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Iranian regime sentences Christian convert

Iranian Christian, Persian, Zionist


Iranian regime sentences Christian convert

An Iranian Christian convert was sentenced to 10 months of prison by the Revolutionary Court in Karaj, near Tehran. According to the Mohabat News website, the Christian convert was identified as Hamed Ashouri. Hamed was previously detained and interrogated in Kara’s Ghezel Hesar prison in 2018. According to the report, while Hamed was in prison, his house was searched. He was temporarily released after 10 days.

Hamed’s trial was held in March where he was charged with “spreading propaganda against the state”. He was also told he must participate in Islamic classes. The report said Hamed’s family was threatened and harassed by security forces. He has 20 days to appeal the sentence.

This is not an isolated case. On April 19, three Iranian Christian converts were detained by intelligence agents in Dezful southwestern Iran. The three Christians were identified as Esmael Narimanpour, Mohammad Ali Torabi, and Alireza Varak Shah. Their homes were searched and some of their personal belongings including Mohammad Ali’s cellphone were confiscated.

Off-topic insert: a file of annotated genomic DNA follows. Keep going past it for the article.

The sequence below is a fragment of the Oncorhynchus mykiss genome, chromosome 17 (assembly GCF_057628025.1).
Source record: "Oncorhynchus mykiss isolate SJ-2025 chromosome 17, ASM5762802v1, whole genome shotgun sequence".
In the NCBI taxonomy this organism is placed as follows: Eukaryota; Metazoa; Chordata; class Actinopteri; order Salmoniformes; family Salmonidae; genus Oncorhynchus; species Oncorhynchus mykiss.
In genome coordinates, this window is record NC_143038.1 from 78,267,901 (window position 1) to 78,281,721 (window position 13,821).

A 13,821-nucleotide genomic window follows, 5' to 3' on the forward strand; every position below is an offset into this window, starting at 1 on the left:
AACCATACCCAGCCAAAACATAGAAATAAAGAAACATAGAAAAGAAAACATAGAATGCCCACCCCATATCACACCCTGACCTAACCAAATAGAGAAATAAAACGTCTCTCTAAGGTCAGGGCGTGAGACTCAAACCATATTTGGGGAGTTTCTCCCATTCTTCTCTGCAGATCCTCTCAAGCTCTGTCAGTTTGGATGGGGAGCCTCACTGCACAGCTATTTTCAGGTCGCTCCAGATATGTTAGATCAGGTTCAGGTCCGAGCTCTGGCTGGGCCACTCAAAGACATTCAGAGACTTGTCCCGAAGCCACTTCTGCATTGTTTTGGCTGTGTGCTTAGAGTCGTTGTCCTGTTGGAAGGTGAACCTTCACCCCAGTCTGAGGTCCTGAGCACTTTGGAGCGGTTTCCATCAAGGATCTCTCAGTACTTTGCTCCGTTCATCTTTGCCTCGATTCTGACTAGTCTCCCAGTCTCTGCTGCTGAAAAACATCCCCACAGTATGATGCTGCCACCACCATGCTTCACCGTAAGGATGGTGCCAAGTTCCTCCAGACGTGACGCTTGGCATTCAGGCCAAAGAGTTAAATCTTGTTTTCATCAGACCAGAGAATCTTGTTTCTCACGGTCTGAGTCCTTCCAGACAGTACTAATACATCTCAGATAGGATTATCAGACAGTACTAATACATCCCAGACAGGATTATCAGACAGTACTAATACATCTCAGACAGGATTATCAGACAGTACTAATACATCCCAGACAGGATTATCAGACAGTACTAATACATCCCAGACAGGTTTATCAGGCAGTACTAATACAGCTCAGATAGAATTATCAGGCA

In January, security institutions arrested and interrogated several Iranian Christians across the country. The state-run Fars News Agency said they were arrested for affiliation with what it called “Zionist Christianity”.

The report did not say where the Iranian Christians were taken or how many people were detained. Fars said security forces with the cooperation of the judiciary “annihilated a Zionist network” adding that the main purpose of the so-called network was to “create moral deviations as well as the promotion of religious conversions.”

According to Iranian law, evangelism, missionary work, and converting to Christianity can be a crime meriting a sentence of more than 10 years imprisonment. The distribution of Christian literature in Persian is currently illegal in Iran.

There is officially no crime known as apostasy in the penal code (although there was a law about it prior to 1994). The last known execution for this crime was in 1990. However, despite there being no official civil law of apostasy, judges may still convict a defendant of that crime if they rule based on religious fatwas [sermons].

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